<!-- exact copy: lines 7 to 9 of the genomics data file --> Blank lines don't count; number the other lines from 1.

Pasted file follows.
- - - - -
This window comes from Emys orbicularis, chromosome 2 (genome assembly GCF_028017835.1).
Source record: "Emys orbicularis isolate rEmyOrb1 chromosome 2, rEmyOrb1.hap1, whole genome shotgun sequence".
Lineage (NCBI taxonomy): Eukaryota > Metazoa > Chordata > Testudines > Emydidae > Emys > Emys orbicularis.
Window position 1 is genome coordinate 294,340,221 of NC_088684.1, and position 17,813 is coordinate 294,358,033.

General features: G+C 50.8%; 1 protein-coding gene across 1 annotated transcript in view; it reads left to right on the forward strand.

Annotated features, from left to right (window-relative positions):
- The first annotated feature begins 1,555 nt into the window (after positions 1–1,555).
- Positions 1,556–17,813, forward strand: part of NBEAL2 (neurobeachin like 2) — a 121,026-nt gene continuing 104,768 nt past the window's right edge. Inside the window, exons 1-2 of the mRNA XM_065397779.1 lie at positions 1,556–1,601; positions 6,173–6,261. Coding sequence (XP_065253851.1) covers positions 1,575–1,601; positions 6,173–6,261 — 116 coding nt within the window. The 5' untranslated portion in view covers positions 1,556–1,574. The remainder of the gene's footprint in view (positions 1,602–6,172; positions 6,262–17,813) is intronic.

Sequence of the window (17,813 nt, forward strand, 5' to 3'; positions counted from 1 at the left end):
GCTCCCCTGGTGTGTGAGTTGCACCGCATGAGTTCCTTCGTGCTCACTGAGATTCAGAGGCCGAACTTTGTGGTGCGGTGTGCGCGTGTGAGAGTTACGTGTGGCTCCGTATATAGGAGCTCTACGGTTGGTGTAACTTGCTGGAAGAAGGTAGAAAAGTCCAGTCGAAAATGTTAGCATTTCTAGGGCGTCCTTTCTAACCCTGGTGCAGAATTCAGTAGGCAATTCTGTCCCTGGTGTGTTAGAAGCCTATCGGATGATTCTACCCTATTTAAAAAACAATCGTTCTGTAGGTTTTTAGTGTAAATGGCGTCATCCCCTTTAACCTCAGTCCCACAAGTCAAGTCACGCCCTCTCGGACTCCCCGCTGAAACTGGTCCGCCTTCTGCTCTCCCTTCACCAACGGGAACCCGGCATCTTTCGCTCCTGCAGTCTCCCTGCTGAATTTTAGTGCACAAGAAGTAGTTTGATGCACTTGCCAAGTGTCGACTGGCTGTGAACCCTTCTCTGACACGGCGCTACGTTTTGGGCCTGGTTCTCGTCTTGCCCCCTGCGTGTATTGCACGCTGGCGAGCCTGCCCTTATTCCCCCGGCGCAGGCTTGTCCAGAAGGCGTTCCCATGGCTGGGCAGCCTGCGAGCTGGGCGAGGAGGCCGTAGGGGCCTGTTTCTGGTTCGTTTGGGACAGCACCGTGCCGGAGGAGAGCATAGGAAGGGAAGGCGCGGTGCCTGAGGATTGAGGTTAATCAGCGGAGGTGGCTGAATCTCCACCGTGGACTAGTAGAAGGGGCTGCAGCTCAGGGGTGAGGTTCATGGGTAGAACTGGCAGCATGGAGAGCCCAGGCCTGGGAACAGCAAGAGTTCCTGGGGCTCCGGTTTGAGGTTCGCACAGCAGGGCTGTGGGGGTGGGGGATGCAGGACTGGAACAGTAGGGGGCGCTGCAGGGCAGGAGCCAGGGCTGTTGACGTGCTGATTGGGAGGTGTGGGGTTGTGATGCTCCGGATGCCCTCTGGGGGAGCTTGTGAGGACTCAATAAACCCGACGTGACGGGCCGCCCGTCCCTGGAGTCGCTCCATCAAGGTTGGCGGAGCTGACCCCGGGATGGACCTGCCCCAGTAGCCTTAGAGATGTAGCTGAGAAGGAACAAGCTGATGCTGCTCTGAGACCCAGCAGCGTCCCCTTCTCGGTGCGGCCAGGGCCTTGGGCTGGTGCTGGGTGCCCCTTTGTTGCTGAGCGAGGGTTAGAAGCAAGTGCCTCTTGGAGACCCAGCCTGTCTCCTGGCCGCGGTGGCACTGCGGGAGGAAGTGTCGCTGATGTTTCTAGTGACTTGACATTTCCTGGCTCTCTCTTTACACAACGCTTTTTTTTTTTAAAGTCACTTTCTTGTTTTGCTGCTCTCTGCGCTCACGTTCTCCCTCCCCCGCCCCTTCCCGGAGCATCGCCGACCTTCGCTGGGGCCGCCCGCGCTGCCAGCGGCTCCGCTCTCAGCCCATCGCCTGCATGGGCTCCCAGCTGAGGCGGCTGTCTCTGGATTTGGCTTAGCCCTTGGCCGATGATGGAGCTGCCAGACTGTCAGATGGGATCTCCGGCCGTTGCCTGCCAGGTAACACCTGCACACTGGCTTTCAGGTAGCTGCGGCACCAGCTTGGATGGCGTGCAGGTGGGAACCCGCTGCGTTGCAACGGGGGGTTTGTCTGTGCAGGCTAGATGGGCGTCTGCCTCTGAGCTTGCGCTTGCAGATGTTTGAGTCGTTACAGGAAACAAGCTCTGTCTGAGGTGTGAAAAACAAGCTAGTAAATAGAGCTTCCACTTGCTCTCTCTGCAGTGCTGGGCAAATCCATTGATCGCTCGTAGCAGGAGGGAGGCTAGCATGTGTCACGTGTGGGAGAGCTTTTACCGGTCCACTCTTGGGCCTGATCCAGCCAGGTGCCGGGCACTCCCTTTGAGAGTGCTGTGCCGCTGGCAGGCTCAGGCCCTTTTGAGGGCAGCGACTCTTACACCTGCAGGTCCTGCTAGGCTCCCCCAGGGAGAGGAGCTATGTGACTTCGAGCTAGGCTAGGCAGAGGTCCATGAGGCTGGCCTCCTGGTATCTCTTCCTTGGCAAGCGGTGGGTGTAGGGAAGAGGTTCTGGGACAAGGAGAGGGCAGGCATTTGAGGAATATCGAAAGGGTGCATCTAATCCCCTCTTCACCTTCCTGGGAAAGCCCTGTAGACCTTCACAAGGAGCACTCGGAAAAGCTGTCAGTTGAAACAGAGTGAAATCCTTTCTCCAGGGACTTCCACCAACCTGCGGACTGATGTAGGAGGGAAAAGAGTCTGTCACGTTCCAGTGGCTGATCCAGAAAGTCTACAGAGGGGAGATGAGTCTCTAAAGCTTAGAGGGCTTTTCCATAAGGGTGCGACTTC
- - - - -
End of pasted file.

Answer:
- The first annotated feature begins 1,555 nt into the window (after positions 1–1,555).
- Positions 1,556–17,813, forward strand: part of NBEAL2 (neurobeachin like 2) — a 121,026-nt gene continuing 104,768 nt past the window's right edge. Inside the window, exons 1-2 of the mRNA XM_065397779.1 lie at positions 1,556–1,601; positions 6,173–6,261. Coding sequence (XP_065253851.1) covers positions 1,575–1,601; positions 6,173–6,261 — 116 coding nt within the window. The 5' untranslated portion in view covers positions 1,556–1,574. The remainder of the gene's footprint in view (positions 1,602–6,172; positions 6,262–17,813) is intronic.

Sequence of the window (17,813 nt, forward strand, 5' to 3'; positions counted from 1 at the left end):